You can have no doubt the ‘war on Christmas’ of 2005 will be dusted off and return in 2006

Remember back in December when I asked “… would someone please forward me a list of all the lawsuits the ACLU has filed this year regarding usage of the word ‘Christmas’? There must be a million of them.” No one sent a list, or even one example.

Remember that story from South Carolina I wrote about the rumor that the local Wal-Mart greeter had been fired for wishing folks a “Merry Christmas” that got so persistent that folks were threatening to return gifts?

It was all false, a scenario that likely played out all across the country.

Remember the hubbub about the school program in Dodgeville, Wis., in which the words to “Silent Night” would be changed to “Cold in the Night,” and the words of the religious songs changed to secular?

Remember how that was “Exhibit A” in the “war on Christmas,” according to the war’s holiest warriors, the Liberty Counsel? It was all based on falsehoods and misleading information, according to the school district, and they are seeking redemption of the legal variety.

According to an open letter to the Liberty Counsel (printed in the Wisconsin State Journal on Jan. 25), the School District of Dodgeville is seeking a public apology, a written retraction and damages of $23,899.48 (for administrative, legal and security costs).

The Liberty Counsel is the nonprofit litigation arm of Jerry Falwell’s Liberty University/Baptist empire, headed up by Florida attorney Matthew Staver.

On Dec. 7, a “Liberty Counsel Alert!” and press release claims, “Ridgeway Elementary School’s ‘winter program’ has changed the name of ‘Silent Night’ to ‘Cold in the Night.’ Sung to the tune of ‘Silent Night,’ the lyrics have been secularized. … At the same time the school has changed the religious songs to secular, the ‘winter program’ has included decorating classrooms with Santa Clause (sic), Kwanzaa, Menorahs, and Labafana (a Christmas witch!). Liberty Counsel has issued a demand letter to the school stating that the school’s actions violate the Constitution.”

Ridgeway had never planned to sing “Silent Night” as anything but “Silent Night,” and there was no demand letter.

That very same day, Liberty Counsel had sent a fax — apparently after the press release had hit the Internet — to the District claiming “concerned parents” in the school district had contacted Liberty Counsel in regards to the Ridgeway Elementary “winter program.”

The fax stated that Liberty “… understood that ‘rather than sign (sic) lyrics to ‘Silent Night,’ which discuss the birth of Jesus Christ, the children will sign (sic) a song, to the tune of ‘Silent Night,’ which discusses how lonely a Christmas tree feels sitting out in the cold.’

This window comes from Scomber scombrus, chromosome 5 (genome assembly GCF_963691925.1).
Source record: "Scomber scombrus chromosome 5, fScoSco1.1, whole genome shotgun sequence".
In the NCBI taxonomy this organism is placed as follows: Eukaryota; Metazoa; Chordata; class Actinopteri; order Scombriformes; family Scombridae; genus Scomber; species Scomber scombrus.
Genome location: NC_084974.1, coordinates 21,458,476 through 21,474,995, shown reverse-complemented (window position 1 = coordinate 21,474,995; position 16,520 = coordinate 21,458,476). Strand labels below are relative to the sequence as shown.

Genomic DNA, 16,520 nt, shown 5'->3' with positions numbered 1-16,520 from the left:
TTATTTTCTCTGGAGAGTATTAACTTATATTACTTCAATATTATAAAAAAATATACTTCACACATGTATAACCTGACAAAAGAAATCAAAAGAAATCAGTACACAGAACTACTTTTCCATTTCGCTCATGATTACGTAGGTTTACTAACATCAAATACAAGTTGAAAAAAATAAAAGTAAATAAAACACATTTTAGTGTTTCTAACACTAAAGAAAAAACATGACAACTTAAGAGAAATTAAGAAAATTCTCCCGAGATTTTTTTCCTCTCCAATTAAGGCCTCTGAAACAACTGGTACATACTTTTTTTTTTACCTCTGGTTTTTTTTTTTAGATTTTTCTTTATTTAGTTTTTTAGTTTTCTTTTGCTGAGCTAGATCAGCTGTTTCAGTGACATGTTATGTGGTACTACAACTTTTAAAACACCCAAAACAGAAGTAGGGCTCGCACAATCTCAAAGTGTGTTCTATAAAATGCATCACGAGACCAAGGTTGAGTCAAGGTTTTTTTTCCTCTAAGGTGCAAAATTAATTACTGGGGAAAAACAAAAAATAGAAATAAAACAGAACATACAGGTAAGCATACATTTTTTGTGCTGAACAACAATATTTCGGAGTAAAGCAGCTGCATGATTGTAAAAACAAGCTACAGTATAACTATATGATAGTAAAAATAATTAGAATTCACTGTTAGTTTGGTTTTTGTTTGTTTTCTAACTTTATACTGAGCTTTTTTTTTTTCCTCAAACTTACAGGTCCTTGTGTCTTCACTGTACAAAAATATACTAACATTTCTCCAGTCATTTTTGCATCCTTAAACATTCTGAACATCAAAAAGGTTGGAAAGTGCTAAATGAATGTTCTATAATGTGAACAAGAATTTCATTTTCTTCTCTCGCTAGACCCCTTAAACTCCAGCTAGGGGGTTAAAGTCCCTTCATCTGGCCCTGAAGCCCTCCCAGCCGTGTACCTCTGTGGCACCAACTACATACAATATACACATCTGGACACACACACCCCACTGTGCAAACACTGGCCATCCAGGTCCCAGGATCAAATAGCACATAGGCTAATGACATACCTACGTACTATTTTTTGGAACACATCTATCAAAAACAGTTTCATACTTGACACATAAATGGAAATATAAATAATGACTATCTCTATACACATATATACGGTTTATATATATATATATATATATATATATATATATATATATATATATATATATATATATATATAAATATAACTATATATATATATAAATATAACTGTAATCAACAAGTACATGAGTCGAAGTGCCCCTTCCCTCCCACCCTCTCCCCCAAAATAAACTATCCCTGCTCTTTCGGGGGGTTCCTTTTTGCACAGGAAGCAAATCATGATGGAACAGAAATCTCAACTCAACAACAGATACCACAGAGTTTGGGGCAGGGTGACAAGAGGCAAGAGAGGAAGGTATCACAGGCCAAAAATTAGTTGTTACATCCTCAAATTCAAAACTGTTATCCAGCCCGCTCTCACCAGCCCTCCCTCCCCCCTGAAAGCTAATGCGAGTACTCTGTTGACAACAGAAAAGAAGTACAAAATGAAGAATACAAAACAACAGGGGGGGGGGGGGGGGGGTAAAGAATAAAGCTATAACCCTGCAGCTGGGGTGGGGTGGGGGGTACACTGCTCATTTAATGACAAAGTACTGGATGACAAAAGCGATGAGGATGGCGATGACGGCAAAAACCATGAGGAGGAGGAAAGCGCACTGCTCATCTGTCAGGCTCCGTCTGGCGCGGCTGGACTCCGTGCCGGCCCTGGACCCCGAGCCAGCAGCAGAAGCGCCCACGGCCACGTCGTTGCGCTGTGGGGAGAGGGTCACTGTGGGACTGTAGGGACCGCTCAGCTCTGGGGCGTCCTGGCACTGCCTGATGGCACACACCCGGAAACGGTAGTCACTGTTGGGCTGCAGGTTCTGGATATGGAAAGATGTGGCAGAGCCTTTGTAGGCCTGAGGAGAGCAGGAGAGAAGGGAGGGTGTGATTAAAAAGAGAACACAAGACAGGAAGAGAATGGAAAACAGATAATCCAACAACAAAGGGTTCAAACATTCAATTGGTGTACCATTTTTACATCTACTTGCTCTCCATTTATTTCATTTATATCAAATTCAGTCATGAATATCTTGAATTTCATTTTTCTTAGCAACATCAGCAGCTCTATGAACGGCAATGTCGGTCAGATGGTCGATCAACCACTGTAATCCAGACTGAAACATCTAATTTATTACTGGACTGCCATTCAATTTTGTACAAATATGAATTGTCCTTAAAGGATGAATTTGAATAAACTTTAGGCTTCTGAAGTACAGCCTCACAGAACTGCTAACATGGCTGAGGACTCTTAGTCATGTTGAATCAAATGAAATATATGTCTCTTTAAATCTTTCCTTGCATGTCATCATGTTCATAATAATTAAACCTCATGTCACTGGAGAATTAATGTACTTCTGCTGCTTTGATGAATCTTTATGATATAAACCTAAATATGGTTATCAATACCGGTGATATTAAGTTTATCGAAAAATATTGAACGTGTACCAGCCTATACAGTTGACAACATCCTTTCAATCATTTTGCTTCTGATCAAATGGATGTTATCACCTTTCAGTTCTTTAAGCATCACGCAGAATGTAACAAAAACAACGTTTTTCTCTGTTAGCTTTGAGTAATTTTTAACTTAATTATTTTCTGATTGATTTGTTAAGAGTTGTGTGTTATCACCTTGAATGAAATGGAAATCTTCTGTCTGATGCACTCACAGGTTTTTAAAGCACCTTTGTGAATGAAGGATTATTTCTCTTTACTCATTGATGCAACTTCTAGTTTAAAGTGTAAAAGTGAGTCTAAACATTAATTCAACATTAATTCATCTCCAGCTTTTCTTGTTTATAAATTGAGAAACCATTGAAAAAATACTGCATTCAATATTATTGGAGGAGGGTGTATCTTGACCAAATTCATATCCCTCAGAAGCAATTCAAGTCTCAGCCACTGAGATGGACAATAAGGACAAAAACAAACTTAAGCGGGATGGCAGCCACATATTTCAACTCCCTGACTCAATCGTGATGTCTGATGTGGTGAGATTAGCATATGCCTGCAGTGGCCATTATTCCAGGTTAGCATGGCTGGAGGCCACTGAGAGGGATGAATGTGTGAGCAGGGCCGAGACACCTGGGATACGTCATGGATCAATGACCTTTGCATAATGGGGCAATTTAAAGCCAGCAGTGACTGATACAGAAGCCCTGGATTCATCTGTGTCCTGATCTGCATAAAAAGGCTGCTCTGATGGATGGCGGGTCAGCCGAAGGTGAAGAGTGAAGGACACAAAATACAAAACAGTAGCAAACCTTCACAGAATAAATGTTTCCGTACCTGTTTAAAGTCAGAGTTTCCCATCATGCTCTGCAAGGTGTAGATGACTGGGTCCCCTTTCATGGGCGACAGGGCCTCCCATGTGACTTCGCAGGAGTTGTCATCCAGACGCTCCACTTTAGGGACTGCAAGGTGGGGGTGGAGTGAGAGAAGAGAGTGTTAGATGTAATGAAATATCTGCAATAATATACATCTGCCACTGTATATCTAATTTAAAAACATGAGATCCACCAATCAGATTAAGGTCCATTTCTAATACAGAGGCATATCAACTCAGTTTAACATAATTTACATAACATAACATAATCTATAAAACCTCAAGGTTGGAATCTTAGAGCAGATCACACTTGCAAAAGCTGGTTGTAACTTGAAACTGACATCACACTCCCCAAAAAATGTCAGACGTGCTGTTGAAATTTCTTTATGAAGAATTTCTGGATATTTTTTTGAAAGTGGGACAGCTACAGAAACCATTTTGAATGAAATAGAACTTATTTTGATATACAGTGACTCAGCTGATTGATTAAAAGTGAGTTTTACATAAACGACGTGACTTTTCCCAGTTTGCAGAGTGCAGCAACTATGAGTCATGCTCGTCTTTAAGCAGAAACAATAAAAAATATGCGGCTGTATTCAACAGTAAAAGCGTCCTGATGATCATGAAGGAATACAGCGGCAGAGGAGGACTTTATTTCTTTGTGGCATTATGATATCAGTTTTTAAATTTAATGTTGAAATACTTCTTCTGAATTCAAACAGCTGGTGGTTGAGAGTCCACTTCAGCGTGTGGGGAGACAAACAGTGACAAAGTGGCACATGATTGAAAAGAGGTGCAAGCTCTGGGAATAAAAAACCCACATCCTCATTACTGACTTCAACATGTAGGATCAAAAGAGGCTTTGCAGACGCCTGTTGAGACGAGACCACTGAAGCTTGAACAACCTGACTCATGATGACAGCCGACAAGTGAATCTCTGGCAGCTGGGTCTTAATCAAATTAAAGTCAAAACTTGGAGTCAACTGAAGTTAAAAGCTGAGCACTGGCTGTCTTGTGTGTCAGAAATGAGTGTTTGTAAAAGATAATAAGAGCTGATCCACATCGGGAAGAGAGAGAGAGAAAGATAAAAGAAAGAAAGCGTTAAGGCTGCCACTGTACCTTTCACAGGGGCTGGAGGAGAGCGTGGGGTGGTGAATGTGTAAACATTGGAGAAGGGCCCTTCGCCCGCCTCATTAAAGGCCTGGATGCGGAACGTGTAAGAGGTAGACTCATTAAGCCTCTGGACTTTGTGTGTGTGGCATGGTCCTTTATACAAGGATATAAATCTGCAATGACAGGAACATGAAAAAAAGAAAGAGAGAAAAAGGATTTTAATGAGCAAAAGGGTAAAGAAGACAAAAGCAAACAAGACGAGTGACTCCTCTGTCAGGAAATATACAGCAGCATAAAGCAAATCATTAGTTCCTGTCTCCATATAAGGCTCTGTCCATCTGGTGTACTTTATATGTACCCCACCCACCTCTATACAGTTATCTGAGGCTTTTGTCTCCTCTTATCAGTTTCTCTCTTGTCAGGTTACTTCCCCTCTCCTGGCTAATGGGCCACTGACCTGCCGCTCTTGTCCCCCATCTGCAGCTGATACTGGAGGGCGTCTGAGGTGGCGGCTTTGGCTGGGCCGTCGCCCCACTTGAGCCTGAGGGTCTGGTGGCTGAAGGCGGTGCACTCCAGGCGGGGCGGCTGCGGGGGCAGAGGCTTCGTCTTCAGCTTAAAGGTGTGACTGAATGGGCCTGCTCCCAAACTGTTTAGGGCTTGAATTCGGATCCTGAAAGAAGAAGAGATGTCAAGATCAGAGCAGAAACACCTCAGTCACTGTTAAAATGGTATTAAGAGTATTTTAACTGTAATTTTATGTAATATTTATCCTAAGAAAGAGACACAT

The fax also contained what Dodgeville’s attorneys described as “… a canned memorandum of law pertaining to religious holidays. The letter contained no request for a reply, for more information or for any explanation of the District’s program.”

The District issued its own press release on Dec. 8 explaining “… our students have performed this program several times over the past 18 years. As customary, the program will conclude with the singing of traditional Christmas carols. … Our district policy allows us to perform both religious and secular music in our curriculum and performances. We include both in order to achieve balance.”

Nonetheless, Staver made the rounds of talk shows, speaking of the war on Christmas and threatening lawsuits against infidels.

The Dodgeville letter states that on Dec. 13, Liberty was “… provided with a statement indicating that, from the start, the program included traditional Christmas music (including religious songs with their original lyrics).”

Staver turned himself into the lawyer-who-saved-Christmas when he released a Dec. 14 Alert! headlined “School Dumps ‘Cold in the Night’ and Returns to ‘Silent Night’.”

There was never a program change, but there was Staver savoring victory in Exhibit A of the war on Christmas.

And fundraising off of it. That’s the most disgusting aspect of this whole affair.

I can picture my 86-year-old grandmother getting one of these solicitations and I know she’d think the war on Christmas to be just terrible.

Would she give some of her fixed income? Maybe.

Staver acknowledged his error … sort of. “(Dodgeville School Superintendent Diane) Messer and the rest of the school board should have or could and were requested to call us to resolve any alleged misunderstandings that they say might have been, but they didn’t do it,” Staver told the Wisconsin State Journal.

Would you buy a used car from that man? Trust him with your afterlife? Not me.

Around the time “The Great Pumpkin” is disappointing Linus again, someone in a boardroom in New York will say, “Hey — ratings really jumped when we did that ‘war on Christmas’ bit. Let’s stir that up again.”

We should set up a betting pool.

Throw in $5 and pick a date for the first “war on Christmas” letter of 2006 to roll in.

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